Singing under the influence: Examining the effects of nutrition and addiction on a learned vocal behavior

Peter V. Lovell, Christopher R. Olson, Claudio V. Mello

Research output: Contribution to journalReview article

Abstract

The songbird model is widely established in a number of laboratories for the investigation of the neurobiology and development of vocal learning. While vocal learning is rare in the animal kingdom, it is a trait that songbirds share with humans. The neuroanatomical and physiological organization of the brain circuitry that controls learned vocalizations has been extensively characterized, particularly in zebra finches (Taeniopygia guttata). Recently, several powerful molecular and genomic tools have become available in this organism, making it an attractive choice for neurobiologists interested in the neural and genetic basis of a complex learned behavior. Here, we briefly review some of the main features of vocal learning and associated brain structures in zebra finches and comment on some examples that illustrate how themes related to nutrition and addiction can be explored using this model organism.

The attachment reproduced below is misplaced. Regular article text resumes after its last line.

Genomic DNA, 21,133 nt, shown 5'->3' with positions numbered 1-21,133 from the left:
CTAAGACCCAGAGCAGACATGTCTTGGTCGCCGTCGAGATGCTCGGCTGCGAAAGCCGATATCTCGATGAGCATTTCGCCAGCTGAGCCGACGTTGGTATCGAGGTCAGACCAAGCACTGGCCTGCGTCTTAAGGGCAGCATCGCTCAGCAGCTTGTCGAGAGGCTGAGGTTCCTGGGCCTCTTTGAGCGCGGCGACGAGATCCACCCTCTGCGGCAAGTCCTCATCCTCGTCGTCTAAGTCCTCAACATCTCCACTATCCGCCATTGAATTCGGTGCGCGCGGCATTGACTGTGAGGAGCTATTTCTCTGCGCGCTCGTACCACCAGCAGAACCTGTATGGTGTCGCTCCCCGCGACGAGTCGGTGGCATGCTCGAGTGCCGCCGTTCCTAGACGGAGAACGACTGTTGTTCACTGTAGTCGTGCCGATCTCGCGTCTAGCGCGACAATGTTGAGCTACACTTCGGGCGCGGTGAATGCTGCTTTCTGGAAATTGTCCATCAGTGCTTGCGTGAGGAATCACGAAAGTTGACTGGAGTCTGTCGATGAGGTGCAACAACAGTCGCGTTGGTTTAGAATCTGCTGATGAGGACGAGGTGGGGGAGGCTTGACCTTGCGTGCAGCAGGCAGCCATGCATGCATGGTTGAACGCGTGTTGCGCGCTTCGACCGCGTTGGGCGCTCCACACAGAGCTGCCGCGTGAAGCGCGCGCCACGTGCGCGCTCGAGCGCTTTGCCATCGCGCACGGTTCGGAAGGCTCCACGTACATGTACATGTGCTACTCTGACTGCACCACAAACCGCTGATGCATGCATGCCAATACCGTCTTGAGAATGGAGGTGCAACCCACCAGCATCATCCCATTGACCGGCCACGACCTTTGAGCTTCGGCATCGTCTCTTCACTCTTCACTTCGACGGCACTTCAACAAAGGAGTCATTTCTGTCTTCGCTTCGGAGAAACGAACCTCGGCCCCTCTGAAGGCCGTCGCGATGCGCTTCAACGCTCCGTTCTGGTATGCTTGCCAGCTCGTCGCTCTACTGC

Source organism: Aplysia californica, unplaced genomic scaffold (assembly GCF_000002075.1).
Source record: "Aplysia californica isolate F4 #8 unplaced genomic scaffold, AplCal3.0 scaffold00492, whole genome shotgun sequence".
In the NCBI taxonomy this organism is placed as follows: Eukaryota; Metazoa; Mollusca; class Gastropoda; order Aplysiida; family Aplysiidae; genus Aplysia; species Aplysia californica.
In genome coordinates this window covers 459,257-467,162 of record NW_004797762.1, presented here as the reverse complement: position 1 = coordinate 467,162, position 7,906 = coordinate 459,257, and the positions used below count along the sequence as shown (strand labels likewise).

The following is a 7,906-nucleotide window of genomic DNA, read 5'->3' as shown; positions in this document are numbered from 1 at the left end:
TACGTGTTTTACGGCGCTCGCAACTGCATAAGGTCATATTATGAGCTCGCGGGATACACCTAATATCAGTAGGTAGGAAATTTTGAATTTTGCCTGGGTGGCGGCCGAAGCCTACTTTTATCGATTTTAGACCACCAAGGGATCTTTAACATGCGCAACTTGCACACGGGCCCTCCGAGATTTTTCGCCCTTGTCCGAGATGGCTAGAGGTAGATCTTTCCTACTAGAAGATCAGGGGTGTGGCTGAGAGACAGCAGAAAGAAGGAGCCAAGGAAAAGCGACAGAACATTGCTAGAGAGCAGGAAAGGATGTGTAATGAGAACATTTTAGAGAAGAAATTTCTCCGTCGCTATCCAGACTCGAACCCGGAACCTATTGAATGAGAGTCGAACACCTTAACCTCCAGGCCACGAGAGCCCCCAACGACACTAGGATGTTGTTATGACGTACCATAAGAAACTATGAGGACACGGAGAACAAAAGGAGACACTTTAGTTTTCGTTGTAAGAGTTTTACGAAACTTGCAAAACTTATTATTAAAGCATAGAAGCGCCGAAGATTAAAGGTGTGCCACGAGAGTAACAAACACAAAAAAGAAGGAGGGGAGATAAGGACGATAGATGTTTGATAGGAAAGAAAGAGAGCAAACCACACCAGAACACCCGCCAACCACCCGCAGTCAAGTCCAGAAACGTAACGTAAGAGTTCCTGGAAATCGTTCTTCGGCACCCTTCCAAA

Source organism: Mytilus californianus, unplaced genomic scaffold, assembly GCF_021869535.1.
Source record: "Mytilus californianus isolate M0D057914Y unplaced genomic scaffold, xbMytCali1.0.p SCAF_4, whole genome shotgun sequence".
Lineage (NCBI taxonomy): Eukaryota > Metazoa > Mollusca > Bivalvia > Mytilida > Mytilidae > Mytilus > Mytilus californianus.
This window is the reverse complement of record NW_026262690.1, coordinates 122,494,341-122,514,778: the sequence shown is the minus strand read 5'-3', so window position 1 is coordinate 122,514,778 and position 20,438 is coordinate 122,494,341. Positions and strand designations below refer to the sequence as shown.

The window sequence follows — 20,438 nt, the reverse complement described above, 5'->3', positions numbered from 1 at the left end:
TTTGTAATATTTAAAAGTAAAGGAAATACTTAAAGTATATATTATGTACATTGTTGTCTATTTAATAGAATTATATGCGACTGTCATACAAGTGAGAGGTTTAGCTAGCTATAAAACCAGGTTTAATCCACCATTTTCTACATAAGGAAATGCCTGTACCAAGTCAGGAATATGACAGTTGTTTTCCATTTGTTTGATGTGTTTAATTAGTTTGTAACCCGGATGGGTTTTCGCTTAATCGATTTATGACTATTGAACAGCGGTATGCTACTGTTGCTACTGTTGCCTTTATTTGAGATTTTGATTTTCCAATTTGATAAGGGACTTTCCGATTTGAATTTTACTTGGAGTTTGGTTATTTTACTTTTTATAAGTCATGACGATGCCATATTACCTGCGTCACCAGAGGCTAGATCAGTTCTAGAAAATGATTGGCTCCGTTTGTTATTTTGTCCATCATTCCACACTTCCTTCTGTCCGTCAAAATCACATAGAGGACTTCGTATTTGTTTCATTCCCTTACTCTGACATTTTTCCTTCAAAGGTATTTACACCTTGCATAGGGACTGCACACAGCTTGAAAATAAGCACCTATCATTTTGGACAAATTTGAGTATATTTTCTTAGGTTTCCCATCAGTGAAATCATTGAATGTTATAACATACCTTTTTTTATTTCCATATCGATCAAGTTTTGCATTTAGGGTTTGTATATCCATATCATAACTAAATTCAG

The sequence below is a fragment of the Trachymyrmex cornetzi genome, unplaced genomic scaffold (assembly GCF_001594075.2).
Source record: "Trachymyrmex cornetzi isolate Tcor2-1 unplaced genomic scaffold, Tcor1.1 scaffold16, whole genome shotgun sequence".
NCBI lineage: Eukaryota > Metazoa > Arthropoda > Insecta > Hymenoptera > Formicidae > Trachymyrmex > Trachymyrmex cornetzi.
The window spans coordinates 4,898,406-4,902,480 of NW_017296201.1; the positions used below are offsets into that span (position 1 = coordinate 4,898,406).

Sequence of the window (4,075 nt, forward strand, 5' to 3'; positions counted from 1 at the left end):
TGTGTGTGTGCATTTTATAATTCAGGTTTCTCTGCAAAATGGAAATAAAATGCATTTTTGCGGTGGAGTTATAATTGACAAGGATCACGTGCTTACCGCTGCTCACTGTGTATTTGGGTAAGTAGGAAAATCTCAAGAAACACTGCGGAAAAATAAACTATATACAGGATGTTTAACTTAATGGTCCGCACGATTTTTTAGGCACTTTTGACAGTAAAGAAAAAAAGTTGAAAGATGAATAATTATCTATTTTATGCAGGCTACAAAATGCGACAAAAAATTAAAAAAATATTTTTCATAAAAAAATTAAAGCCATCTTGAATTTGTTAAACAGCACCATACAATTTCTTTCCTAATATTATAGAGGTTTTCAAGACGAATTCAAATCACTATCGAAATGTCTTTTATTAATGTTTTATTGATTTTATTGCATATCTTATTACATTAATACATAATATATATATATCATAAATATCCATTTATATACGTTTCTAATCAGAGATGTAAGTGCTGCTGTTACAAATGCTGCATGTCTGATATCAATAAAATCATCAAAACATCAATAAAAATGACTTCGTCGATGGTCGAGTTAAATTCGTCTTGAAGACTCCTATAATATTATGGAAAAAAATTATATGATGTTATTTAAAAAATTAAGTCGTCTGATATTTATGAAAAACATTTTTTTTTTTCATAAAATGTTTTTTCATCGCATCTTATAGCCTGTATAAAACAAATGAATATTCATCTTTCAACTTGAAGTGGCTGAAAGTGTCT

Original languageEnglish (US)
Pages (from-to)175-184
Number of pages10
JournalMolecular Neurobiology
Volume44
Issue number2
DOIs
StatePublished - Oct 2011

Keywords

  • Alcohol
  • Auditory
  • Cannabinoids
  • Drug addiction
  • Gene expression
  • Nutrition
  • Retinoic acid
  • Reward
  • Songbird
  • Vitamin A

ASJC Scopus subject areas

  • Neurology
  • Cellular and Molecular Neuroscience

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